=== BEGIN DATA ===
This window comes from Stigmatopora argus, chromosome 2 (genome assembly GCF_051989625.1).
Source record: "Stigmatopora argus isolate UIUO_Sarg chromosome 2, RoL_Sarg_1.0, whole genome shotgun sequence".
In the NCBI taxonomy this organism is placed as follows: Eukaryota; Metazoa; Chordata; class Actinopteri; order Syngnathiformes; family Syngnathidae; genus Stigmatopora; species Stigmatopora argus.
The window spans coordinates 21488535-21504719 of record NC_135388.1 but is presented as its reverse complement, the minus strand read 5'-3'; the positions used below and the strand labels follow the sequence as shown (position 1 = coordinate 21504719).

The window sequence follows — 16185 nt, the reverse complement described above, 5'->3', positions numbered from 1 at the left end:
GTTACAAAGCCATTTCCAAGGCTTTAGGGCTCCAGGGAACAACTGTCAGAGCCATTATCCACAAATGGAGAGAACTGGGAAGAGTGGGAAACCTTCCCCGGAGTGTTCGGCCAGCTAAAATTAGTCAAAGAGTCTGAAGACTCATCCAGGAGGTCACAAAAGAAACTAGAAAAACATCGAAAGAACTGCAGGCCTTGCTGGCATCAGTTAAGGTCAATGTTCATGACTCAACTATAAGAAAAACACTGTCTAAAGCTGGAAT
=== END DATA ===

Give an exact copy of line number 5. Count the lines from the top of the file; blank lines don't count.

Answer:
The window sequence follows — 16185 nt, the reverse complement described above, 5'->3', positions numbered from 1 at the left end: